We certainly have some interesting discussions in my group here at work. Yesterday, one of the team proposed the subject of Robots. All my life I can recall the movies and the t.v. shows that were fixated on Robots and the possibilities therein. They can improve our lives and take over the housework load like "Rosy" from the Jetsons. Or they can (try to) take over the world and destroy as in Terminator or I, Robot. Maybe they can get so highly advanced that they begin to have human feelings and emotions, and a desire to live life as portrayed in A.I., or Simone. Clearly, humans are obscessed with Robots, their development, and what this might mean for the future.
The way this subject came about was in the form of a question, designed to make you think (or at least spur quite the interesting discussion!). He asked us first, "If you could have a robot for a partner (i.e., spouse, significant other, etc.) and it was lifelike in every way and only you would know your partner was this robot... would you do it?" Now, conditions: You could choose any model that you wanted of this robot-it could have any looks that you desired. It is also guaranteed not to malfunction, or have issues (remember this is all hypothetical). The only thing is, it would not have any human emotion, or be able to feel like you and I. Would you do it? What if there was a very 'slight' characteristic that would allow people to know he/she was a robot? There are limitless pros and cons, one can only imagine.
Some people's thoughts or responses to this question can suprise you, there were actually a couple people who said emphatically "Sure! In a Minute if she could look like Beyonce!". So do you think? Would you or your friends and coworkers do this if they were assured nobody would know? Or would they care? The future holds infinite possibilities, so who knows what tomorrow might bring? Think of how many things seemed impossible just a couple of decades ago that are now a routine part of our daily lives. Just look how far we have come already. (Click photo for detail) or see the following video->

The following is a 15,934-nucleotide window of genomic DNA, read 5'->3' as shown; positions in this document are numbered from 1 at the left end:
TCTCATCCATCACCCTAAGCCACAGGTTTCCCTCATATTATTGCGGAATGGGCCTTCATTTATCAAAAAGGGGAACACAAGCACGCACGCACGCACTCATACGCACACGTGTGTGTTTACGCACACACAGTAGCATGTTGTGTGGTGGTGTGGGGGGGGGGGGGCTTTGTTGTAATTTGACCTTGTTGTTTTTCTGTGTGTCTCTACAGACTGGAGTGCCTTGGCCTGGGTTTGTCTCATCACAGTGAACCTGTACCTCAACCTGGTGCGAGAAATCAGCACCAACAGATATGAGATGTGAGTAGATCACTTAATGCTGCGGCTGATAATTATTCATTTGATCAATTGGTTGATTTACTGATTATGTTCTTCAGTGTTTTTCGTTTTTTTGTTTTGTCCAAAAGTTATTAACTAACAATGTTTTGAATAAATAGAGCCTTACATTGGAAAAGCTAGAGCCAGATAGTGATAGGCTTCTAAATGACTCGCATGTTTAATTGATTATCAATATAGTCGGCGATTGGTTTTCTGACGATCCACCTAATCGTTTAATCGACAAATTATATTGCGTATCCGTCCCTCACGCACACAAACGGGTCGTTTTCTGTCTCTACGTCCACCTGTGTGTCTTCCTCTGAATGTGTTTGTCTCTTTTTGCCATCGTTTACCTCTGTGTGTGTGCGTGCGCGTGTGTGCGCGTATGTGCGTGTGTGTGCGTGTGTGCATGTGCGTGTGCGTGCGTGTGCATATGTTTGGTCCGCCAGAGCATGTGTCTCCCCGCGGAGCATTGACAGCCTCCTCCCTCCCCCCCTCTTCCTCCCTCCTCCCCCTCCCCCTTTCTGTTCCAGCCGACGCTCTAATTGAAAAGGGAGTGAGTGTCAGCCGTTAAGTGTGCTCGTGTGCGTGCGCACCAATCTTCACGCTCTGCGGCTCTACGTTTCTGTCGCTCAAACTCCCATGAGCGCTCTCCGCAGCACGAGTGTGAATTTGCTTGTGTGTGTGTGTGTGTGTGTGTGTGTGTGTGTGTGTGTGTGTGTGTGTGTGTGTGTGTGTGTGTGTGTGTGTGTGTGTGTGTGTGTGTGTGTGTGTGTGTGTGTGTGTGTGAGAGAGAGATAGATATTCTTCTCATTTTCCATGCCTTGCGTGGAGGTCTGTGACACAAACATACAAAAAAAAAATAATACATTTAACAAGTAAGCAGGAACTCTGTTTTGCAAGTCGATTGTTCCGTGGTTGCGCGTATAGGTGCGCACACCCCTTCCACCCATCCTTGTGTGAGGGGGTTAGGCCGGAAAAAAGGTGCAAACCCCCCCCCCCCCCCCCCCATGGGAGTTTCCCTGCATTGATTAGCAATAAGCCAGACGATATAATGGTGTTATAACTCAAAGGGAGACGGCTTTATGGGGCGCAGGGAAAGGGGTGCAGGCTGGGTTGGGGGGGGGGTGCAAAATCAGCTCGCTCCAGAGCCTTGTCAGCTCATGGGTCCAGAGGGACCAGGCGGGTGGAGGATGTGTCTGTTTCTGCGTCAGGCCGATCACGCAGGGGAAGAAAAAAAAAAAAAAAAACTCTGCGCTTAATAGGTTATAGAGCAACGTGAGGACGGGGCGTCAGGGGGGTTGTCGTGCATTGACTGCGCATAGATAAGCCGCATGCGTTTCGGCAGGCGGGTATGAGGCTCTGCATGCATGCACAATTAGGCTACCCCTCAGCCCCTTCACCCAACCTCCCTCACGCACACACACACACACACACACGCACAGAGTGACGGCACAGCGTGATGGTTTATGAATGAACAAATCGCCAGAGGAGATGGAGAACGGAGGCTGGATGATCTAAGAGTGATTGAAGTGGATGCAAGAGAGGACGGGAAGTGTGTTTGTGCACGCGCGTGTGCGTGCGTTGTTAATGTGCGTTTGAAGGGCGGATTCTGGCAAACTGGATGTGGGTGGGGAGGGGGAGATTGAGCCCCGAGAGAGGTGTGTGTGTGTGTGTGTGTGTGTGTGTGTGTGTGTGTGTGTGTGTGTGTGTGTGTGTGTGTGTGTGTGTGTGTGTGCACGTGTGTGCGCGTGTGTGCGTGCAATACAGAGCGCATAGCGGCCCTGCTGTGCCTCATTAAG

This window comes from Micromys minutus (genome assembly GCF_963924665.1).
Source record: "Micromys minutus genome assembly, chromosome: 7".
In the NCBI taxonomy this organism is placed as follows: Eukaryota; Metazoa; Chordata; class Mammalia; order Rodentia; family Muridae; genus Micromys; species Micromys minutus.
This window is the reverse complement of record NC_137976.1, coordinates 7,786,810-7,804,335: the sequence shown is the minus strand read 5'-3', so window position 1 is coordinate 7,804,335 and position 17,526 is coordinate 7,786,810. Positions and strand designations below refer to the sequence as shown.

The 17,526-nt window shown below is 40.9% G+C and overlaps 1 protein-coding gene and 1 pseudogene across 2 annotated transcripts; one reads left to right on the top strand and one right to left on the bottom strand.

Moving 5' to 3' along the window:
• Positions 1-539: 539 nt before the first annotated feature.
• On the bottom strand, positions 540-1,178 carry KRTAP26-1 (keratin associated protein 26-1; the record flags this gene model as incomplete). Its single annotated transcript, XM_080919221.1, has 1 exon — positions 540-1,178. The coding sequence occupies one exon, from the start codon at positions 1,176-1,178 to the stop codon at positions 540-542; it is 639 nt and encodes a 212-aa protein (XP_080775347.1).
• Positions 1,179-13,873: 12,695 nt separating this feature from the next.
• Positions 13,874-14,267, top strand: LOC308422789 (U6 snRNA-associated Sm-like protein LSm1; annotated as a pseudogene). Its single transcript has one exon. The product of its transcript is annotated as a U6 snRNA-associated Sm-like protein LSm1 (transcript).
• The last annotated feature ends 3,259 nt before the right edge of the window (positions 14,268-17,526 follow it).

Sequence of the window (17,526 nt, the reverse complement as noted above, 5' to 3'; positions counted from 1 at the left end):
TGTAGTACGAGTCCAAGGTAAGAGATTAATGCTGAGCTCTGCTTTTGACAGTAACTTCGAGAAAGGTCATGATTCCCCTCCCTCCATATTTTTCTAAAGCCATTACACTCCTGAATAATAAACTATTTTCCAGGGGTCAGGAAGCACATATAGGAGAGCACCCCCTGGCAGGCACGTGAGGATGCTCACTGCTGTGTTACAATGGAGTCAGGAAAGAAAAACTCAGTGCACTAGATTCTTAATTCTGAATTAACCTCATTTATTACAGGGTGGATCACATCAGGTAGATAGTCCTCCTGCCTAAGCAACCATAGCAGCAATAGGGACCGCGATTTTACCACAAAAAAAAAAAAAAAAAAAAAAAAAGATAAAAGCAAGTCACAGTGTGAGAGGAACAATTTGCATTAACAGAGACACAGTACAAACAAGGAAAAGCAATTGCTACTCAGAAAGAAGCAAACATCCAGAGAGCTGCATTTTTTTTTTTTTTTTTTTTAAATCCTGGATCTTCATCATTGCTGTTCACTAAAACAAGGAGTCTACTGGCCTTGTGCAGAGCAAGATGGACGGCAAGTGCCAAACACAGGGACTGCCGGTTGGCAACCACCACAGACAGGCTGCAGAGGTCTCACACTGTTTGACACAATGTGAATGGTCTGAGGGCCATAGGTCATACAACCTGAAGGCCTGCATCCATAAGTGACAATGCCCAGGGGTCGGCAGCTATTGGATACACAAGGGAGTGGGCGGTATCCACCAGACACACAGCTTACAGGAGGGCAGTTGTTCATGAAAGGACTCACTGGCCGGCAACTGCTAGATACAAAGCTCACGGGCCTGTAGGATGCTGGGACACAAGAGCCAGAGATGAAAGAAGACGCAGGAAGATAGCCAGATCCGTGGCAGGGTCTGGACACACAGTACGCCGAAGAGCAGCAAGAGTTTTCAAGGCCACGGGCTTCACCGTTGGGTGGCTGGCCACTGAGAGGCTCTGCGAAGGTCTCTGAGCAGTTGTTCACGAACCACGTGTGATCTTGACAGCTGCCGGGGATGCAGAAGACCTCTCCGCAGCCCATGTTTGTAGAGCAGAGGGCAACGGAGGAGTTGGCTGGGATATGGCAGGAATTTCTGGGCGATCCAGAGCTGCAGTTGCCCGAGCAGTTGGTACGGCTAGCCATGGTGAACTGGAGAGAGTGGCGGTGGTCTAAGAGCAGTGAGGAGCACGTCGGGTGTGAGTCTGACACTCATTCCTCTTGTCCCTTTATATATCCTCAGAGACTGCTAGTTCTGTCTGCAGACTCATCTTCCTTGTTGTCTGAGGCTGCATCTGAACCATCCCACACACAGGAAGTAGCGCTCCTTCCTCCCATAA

"The real problem is not whether machines think but whether men do." ~B.F. Skinner, Contingencies of Reinforcement, 1969
"It has become appallingly obvious that our technology has exceeded our humanity." ~Albert Einstein
"Once upon a time we were just plain people. But that was before we began having relationships with mechanical systems. Get involved with a machine and sooner or later you are reduced to a factor." ~Ellen Goodman, "The Human Factor," The Washington Post, January 1987